Do we have enough ¨S¨ in ESG?

Thursday, October 29, 2020

In the second of four articles on the role of inclusive insurance in the UN Sustainable Development Goals (SDGs) and Environmental, Social and Governance (ESG) criteria, we focus on the current status of what insurers have accomplished to date in putting the ’S’ into ESG and what opportunities still lie ahead.

ESG requirements have been gaining increasing attention from regulators and investors around the world. Today, two thirds of the institutional investors believe there is a positive correlation between a company’s financial performance and ESG disclosures, according to the latest Edelman Trust Barometer. Furthermore, the assets flowing into ESG funds are increasing rapidly. For instance, Morningstar data covering the UK, shows that during the first 10 months of 2019, £4.4bn was invested in ESG funds. This is an increase of 53% from the previous year. Over the past five years, asset flows have increased by nearly 2500% [i]

This is why providing microinsurance for underserved markets makes sense for insurance companies. This activity can significantly enhance or be an integral part in the development of their ESG corporate strategy.  Furthermore, with encouragement from MFIs, some insurers see the large number of low-income persons in developing countries as a new market opportunity. In his book Fortune at the Bottom of the Pyramid, C.K. Prahalad defines the four-billion person market of possible low-income consumers who can be served by providers of products and services, if these providers create innovative new business models.[ii]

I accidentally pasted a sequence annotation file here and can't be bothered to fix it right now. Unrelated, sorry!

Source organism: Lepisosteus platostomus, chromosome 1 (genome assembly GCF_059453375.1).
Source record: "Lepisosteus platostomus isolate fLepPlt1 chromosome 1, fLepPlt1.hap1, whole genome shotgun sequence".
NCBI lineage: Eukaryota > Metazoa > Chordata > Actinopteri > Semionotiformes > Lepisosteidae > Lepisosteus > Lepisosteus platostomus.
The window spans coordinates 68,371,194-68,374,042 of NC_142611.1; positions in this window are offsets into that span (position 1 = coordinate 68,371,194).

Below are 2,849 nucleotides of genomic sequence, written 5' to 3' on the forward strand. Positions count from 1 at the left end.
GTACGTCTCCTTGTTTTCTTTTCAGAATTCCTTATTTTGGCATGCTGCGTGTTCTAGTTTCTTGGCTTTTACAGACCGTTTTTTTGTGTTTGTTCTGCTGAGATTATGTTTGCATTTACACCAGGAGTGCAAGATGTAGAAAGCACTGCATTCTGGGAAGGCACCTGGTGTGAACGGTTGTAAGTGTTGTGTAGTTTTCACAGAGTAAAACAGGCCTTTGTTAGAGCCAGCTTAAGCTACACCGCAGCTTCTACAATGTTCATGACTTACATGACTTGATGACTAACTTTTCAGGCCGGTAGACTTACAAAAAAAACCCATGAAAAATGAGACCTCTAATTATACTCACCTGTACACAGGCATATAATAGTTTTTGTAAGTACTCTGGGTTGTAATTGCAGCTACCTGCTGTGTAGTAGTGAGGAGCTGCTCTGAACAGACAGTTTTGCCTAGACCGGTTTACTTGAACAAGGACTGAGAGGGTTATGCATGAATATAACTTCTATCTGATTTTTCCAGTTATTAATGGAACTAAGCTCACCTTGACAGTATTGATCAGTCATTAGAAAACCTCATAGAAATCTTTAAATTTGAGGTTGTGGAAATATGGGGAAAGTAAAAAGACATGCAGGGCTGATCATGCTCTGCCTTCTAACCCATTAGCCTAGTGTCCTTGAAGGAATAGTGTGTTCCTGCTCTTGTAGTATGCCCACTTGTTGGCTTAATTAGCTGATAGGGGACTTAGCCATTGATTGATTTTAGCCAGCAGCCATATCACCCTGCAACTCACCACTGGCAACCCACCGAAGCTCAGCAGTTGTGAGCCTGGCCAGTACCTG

Despite these opportunities for insurers to enhance or develop the social part of their corporate ESG and create a new market opportunity, there is still a gap between the market need and the microinsurance provided. In order to better understand how the insurance companies and brokers are currently dealing with the social component of their sustainability practices, students at the Katie School of Insurance and Risk Management, Illinois State University have investigated these gaps. The research shows that while there has been progress made by some of the larger insurance companies, there is still much to be done to help bring much-needed microinsurance products to the underserved market in developing countries.